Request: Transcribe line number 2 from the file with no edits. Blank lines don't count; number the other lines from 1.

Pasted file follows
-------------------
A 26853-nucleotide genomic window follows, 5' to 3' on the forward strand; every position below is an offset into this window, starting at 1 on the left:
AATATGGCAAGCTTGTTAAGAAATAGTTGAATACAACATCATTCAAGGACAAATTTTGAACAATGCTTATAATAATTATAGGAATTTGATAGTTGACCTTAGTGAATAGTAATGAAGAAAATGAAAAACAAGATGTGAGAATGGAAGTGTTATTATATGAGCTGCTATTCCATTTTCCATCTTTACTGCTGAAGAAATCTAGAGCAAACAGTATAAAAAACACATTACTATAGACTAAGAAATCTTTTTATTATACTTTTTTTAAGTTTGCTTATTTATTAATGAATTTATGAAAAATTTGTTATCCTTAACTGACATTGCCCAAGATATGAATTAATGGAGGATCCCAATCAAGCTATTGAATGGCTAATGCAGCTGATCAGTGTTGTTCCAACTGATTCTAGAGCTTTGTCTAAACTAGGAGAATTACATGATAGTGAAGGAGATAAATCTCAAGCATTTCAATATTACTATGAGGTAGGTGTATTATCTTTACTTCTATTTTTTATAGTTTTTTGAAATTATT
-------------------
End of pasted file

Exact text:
AATATGGCAAGCTTGTTAAGAAATAGTTGAATACAACATCATTCAAGGACAAATTTTGAACAATGCTTATAATAATTATAGGAATTTGATAGTTGACCTTAGTGAATAGTAATGAAGAAAATGAAAAACAAGATGTGAGAATGGAAGTGTTATTATATGAGCTGCTATTCCATTTTCCATCTTTACTGCTGAAGAAATCTAGAGCAAACAGTATAAAAAACACATTACTATAGACTAAGAAATCTTTTTATTATACTTTTTTTAAGTTTGCTTATTTATTAATGAATTTATGAAAAATTTGTTATCCTTAACTGACATTGCCCAAGATATGAATTAATGGAGGATCCCAATCAAGCTATTGAATGGCTAATGCAGCTGATCAGTGTTGTTCCAACTGATTCTAGAGCTTTGTCTAAACTAGGAGAATTACATGATAGTGAAGGAGATAAATCTCAAGCATTTCAATATTACTATGAGGTAGGTGTATTATCTTTACTTCTATTTTTTATAGTTTTTTGAAATTATT